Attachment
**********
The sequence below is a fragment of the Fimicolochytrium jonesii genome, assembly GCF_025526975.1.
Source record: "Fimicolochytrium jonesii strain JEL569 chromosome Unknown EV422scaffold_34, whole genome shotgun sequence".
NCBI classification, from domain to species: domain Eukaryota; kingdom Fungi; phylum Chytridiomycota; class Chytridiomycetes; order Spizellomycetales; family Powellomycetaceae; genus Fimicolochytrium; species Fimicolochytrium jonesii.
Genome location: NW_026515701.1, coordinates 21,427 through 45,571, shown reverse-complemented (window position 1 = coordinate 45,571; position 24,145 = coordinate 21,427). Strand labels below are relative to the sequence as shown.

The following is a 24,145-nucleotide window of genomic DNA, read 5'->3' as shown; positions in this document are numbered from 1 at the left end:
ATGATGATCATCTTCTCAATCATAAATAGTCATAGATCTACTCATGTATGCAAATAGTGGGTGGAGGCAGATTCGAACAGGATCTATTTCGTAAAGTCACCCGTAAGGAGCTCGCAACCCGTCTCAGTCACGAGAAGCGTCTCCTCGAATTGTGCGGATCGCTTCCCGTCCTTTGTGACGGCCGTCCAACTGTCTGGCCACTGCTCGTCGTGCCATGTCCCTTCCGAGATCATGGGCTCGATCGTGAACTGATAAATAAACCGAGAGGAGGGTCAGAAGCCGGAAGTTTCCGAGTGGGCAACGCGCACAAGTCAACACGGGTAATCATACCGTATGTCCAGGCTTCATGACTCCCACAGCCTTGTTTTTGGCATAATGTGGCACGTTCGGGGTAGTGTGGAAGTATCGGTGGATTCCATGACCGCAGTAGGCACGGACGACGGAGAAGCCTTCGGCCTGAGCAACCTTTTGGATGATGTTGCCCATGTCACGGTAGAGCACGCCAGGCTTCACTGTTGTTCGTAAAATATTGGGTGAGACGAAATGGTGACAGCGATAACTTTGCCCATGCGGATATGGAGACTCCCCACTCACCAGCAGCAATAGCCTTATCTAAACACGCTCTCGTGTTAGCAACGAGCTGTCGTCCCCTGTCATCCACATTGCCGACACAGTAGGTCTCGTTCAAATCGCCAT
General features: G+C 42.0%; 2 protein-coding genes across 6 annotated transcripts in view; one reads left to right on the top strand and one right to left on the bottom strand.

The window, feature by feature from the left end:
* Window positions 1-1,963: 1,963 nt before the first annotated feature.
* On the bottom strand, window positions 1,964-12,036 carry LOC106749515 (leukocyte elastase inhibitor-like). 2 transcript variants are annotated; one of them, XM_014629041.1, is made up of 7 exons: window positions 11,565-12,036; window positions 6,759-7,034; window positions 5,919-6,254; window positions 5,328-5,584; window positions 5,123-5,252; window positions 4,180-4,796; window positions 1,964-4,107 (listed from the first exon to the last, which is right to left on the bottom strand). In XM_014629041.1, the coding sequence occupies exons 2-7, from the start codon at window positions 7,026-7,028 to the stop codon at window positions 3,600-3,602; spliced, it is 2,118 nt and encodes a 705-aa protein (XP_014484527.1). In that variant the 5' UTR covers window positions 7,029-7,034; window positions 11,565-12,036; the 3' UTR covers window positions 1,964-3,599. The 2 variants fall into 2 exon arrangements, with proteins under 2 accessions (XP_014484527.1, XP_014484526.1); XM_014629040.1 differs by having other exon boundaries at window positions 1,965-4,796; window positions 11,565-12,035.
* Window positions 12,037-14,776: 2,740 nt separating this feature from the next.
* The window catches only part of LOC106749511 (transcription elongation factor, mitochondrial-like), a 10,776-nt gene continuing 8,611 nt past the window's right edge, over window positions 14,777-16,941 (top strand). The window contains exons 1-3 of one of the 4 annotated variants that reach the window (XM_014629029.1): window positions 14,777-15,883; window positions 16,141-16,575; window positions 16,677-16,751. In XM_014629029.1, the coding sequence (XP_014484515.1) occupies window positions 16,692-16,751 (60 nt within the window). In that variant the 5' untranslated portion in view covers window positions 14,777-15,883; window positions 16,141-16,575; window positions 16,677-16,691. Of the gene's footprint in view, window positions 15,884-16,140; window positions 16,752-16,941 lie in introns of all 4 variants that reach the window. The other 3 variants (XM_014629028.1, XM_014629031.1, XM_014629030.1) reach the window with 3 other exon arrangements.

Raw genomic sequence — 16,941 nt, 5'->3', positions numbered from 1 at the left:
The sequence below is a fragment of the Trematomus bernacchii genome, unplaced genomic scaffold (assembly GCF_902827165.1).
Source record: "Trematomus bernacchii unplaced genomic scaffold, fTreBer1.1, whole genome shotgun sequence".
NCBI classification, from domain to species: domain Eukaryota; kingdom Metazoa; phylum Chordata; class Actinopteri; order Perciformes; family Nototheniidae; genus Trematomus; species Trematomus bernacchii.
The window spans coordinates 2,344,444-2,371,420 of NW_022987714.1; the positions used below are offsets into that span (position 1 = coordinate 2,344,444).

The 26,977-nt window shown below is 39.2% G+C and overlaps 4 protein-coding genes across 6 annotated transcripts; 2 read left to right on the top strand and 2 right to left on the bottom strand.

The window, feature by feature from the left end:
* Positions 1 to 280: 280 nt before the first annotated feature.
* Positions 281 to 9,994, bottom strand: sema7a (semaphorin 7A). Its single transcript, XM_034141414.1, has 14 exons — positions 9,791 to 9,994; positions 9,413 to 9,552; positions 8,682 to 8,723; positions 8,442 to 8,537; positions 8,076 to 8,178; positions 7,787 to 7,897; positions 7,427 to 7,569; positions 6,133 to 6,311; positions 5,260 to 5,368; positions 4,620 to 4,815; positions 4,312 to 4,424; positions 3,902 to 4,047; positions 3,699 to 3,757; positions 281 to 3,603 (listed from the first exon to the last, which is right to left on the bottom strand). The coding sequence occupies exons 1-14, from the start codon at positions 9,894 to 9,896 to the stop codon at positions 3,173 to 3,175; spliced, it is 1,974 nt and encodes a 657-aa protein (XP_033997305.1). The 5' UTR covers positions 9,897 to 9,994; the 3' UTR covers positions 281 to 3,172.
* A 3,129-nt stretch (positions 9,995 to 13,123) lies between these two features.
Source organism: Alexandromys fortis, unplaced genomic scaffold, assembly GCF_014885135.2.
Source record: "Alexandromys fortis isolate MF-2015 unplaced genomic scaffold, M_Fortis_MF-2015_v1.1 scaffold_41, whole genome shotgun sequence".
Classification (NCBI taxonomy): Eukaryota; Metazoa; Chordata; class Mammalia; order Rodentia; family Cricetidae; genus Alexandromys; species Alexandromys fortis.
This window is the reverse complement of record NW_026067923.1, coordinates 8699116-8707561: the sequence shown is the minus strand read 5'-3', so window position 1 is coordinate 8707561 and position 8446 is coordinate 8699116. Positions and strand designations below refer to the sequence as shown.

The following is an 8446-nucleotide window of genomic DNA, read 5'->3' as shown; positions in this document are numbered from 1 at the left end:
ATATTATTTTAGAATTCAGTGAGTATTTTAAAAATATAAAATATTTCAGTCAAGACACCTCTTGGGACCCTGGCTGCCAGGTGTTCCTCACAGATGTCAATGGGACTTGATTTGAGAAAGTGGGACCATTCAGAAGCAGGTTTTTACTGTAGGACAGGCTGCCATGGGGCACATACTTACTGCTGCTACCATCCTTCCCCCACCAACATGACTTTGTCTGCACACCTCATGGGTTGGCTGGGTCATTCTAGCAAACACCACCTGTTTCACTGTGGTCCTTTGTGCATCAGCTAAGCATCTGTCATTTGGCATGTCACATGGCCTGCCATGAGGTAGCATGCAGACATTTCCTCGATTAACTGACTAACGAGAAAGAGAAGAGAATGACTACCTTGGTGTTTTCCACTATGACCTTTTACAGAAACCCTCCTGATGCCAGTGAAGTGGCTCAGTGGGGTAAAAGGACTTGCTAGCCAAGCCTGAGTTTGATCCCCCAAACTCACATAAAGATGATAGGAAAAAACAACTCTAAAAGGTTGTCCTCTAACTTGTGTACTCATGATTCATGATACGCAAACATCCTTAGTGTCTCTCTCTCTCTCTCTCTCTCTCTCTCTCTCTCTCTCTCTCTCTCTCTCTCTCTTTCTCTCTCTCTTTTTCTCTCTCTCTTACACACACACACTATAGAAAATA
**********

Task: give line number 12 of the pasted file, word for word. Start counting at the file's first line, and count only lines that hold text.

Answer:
* The window catches only part of LOC106749511 (transcription elongation factor, mitochondrial-like), a 10,776-nt gene continuing 8,611 nt past the window's right edge, over window positions 14,777-16,941 (top strand). The window contains exons 1-3 of one of the 4 annotated variants that reach the window (XM_014629029.1): window positions 14,777-15,883; window positions 16,141-16,575; window positions 16,677-16,751. In XM_014629029.1, the coding sequence (XP_014484515.1) occupies window positions 16,692-16,751 (60 nt within the window). In that variant the 5' untranslated portion in view covers window positions 14,777-15,883; window positions 16,141-16,575; window positions 16,677-16,691. Of the gene's footprint in view, window positions 15,884-16,140; window positions 16,752-16,941 lie in introns of all 4 variants that reach the window. The other 3 variants (XM_014629028.1, XM_014629031.1, XM_014629030.1) reach the window with 3 other exon arrangements.